In less than a year of its launch, Aditya Birla Group chairman Kumar Mangalam Birla’s content studio Applause Entertainment already has about eight web shows in production, with many more awaiting announcement. The studio’s chief executive officer, Sameer Nair, who has seen the television and film landscape change with his earlier stints at the Star network and Balaji Telefilms, is looking at charting a digital-friendly future for audiences hungry for new-age content. In an interview, Nair spoke about the forthcoming shows, why he doesn’t feel the over-the-top (OTT) video streaming space in India is cluttered and how he wants to be a catalyst to create spectacular content. Edited excerpts:

You’ve green-lit and announced several web shows. What are the genres you’re looking at?

Television in India is currently dominated by daily soap opera and reality shows. The big gap in the market is actually in the big drama format. We did the daily soap operas in the 2000s and the market sort of got distorted into that direction completely. TV never did high-quality drama series, except like a 24, but those were few and far between. At Applause, we said we want to focus on premium drama. And while we call it premium drama, this is not content designed to be elitist. Anyone in small-town India can see and enjoy it as much as someone in the big cities. Apart from Hindi, we are doing shows in Tamil, Telugu and Bengali.

How are you deciding on scripts?

There is a lot of talent out there that doesn’t want to do TV as it is currently and can’t do films because they are harder to mount. So this (the OTT space) becomes like a happy hybrid in the middle. We’ve had a bunch of exciting projects and are approaching it in three or four different ways. One, we are looking at literature that we can adapt, so that there is some ready material to work with. For instance, we bought Debashis Basu and Sucheta Dalal’s The Scam and Novoneel Chakraborty’s The Stranger Trilogy. The second approach is we are buying the rights to international shows and drama series for adaptation in India. So we bought rights from the BBC for a sitcom called The Office and a series titled Criminal Justice, which we are adapting into the Hindi context. Then we are working on original material: for example, Nagesh Kukunoor pitched a political drama to us, which he has just finished shooting and there is another show we’re coming out with, a heartland-set, coming-of-age comedy that stars Swara Bhasker. We’ve already got eight shows in production, and in the next three months, I’m hoping another 10 will go on the floors.

Where will these be showcased?

The shows are going to be ready by the end of August after which we shall start having conversations. There are obviously the giant telecommunication companies like Idea, Vodafone, Airtel and Jio, whom I regard as video streaming platforms. The combination of smart devices, falling data prices, and these ready connected distribution systems make for quite a powerful compelling proposition. Then there are the existing platforms like Amazon Prime Video and Netflix, the Indian broadcast players and then a bunch of new people who are looking at this like Times MX Player, Facebook, Instagram, YouTube, Apple and Paytm. We are in a world which is looking to connect 100-400 million Indians equipped with paying mechanisms and smart screens playing in front of them. We are having conversations, so there will be news on that front soon.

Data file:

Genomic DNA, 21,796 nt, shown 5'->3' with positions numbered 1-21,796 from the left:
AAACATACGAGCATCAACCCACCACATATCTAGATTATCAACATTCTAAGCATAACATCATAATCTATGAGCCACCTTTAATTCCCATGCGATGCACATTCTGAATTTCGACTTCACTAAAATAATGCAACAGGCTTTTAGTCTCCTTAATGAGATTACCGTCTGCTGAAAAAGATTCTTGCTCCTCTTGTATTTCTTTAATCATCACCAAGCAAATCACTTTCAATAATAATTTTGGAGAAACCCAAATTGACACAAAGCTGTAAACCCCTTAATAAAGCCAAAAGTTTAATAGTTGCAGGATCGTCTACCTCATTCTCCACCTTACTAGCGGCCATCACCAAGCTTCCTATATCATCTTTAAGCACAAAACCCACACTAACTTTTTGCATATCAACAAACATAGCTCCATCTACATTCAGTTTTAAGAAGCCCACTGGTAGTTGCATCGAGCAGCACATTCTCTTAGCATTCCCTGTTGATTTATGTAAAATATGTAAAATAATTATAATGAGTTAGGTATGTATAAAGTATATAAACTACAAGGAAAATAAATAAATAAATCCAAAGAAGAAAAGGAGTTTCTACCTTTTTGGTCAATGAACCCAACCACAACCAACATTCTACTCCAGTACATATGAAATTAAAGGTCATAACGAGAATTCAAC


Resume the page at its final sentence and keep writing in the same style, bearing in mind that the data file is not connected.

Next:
Do you find the OTT space in India cluttered?

Not really. TV as the traditional media of the last century was always limited by the number of slots and driven by prime time and appointment-viewing.

The OTT business, on the other hand, is non-linear and not limited by slots. If we want to put out a show, we can put out all 12 episodes as a binge watch, and it can be watched today, tomorrow or six months from now. It doesn’t get dated in that sense. The other thing is there is no cap on the number of shows that can be put out because not all have to be watched today. So consumers get the opportunity to pace it on their own. We are entering an age, which is a mass of niches, from TV, which was about one size fitting all. It’s a real opportunity and I think the market is good enough for a thousand shows.

How much are you planning to invest?

We’re the studio that is green-lighting, financing and commissioning all these shows and we then plan to licence them. Applause wishes to own the IP (intellectual property) of all the content. I think we will spend between 100 crore and 150 crore per year and keep growing from there. Creating this kind of drama series does take money and as you scale up on directors and casting;; it’s not a low-cost business.

Q. Why did you choose Applause as your next career move?

Ans. I’ve been the biggest supporter of this whole OTT and premium drama format because it’s an obvious need gap, and the time is right for it. All these years of being in the business gives me the added benefit of knowing everyone. At the end of the day, I’m a catalyst , I’m putting people together and I’m facilitating ease of creating spectacular content.

Q. Do you think audience tastes have changed?

Ans. I think they have. Take movies for example. Every year, along with these mainstream films, there are what you earlier called art, parallel or multiplex cinema. I call them smart cinema, these are movies without the A-list stars that people spend money to see, the likes of Pink, Neerja, Queen or Tanu Weds Manu. There’s an audience that willfully patronizes such content. The premium drama series is an extension of that. We’ve done a math that on an annual basis, these kind of movies do Rs. 300-500 crore of box office business. If you take an average of Rs. 100 per ticket, that is 5 crore people. The audience has always been there and it’s a question of getting to them.

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